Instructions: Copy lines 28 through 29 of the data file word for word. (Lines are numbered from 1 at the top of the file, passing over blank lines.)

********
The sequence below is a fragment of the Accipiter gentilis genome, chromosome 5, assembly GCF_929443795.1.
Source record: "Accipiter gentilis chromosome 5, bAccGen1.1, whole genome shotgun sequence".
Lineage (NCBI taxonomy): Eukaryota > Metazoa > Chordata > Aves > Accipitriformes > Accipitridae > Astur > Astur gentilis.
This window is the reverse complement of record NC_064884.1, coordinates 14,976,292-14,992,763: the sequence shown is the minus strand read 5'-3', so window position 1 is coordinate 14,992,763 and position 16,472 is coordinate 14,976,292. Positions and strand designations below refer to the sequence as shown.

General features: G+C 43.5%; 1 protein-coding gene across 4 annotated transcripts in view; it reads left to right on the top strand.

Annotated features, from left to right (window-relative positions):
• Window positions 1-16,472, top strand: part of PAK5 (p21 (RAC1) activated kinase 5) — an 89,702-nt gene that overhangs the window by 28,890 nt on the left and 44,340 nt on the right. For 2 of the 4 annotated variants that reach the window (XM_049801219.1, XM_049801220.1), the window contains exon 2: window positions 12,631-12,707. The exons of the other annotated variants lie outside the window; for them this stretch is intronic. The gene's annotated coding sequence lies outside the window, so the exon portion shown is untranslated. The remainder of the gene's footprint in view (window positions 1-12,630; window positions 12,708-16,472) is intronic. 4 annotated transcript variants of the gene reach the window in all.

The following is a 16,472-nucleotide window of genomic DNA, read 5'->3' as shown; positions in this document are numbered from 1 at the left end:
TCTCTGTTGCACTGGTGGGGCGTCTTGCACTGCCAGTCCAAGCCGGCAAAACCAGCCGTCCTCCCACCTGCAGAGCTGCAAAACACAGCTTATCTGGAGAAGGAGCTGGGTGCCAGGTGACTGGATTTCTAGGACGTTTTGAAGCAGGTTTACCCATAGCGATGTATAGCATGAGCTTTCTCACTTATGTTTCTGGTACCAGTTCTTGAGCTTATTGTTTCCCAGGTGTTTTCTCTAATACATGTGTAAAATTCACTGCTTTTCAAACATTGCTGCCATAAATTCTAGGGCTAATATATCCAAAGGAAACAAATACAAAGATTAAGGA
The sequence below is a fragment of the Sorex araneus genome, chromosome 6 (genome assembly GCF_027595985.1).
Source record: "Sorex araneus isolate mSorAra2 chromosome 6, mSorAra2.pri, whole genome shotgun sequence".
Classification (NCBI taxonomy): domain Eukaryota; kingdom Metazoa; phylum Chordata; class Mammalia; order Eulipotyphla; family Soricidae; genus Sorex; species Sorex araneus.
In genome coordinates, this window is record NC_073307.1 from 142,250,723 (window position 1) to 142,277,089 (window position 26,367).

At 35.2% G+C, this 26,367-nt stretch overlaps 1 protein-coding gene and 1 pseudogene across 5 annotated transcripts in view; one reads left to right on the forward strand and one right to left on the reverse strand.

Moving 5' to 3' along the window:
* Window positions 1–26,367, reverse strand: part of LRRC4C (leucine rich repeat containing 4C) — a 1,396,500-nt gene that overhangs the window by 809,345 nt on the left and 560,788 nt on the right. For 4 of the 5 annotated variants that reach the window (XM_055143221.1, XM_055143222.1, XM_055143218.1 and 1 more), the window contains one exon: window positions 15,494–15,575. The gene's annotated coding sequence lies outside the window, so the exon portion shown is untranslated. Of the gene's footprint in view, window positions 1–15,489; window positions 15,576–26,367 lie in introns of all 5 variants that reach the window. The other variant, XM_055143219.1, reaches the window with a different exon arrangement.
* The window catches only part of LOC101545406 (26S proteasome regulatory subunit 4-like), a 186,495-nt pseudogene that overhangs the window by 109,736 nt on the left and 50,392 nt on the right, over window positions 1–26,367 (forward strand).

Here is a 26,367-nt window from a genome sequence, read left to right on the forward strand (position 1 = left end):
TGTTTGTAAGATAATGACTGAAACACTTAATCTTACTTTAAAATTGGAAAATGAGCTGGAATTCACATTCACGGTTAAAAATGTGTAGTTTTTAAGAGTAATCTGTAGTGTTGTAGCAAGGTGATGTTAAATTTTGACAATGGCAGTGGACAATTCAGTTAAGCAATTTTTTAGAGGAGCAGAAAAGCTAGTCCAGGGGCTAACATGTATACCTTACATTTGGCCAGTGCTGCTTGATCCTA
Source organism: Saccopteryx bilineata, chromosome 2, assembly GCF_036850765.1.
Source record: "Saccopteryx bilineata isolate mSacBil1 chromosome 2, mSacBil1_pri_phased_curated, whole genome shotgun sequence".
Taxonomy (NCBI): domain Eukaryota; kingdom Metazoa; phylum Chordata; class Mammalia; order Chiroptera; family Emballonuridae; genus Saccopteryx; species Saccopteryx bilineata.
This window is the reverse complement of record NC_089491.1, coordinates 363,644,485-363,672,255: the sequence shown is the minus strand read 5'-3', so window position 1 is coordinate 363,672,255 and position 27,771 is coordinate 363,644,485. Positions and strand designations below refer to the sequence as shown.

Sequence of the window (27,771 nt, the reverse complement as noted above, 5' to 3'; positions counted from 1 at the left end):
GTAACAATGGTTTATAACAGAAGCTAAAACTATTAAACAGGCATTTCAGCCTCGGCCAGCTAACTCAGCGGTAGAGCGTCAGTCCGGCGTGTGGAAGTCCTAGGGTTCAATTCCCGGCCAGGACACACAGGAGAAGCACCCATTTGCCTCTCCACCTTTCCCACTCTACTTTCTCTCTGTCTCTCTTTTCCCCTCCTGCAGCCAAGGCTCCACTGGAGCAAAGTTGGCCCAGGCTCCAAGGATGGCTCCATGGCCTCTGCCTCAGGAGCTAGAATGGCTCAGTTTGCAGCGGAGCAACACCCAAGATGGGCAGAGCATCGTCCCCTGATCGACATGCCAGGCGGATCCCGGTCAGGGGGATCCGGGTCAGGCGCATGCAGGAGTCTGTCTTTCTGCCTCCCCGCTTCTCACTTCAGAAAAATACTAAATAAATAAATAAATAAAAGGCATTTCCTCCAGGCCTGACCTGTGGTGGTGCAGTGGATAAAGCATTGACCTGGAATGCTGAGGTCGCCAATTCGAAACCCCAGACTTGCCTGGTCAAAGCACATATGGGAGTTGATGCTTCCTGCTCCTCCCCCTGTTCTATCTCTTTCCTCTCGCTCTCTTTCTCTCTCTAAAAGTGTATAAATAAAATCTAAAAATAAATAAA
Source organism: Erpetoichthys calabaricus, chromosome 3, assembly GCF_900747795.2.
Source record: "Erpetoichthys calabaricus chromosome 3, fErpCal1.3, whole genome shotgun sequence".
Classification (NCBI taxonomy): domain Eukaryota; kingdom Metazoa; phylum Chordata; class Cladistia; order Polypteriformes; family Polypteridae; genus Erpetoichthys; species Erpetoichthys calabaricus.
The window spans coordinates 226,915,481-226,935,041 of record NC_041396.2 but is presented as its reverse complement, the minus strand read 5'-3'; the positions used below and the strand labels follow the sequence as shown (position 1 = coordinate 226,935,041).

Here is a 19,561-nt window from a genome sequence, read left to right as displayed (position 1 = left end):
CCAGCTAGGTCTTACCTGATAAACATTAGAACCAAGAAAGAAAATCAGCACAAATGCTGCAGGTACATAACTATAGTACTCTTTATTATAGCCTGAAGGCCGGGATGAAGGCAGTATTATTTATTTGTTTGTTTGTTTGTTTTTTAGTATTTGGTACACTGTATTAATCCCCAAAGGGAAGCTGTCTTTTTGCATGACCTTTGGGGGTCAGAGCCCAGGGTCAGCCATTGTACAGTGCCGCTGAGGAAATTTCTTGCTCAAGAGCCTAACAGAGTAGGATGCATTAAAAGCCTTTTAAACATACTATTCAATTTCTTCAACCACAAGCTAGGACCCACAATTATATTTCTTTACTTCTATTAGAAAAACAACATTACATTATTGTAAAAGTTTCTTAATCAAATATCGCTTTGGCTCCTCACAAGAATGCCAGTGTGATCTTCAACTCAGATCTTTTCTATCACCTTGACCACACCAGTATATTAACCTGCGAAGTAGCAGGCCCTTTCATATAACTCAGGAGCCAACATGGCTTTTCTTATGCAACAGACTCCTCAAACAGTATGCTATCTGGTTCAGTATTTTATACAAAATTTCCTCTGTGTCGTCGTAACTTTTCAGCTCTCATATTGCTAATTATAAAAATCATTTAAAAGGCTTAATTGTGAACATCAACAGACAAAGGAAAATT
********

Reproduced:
Classification (NCBI taxonomy): domain Eukaryota; kingdom Metazoa; phylum Chordata; class Cladistia; order Polypteriformes; family Polypteridae; genus Erpetoichthys; species Erpetoichthys calabaricus.
The window spans coordinates 226,915,481-226,935,041 of record NC_041396.2 but is presented as its reverse complement, the minus strand read 5'-3'; the positions used below and the strand labels follow the sequence as shown (position 1 = coordinate 226,935,041).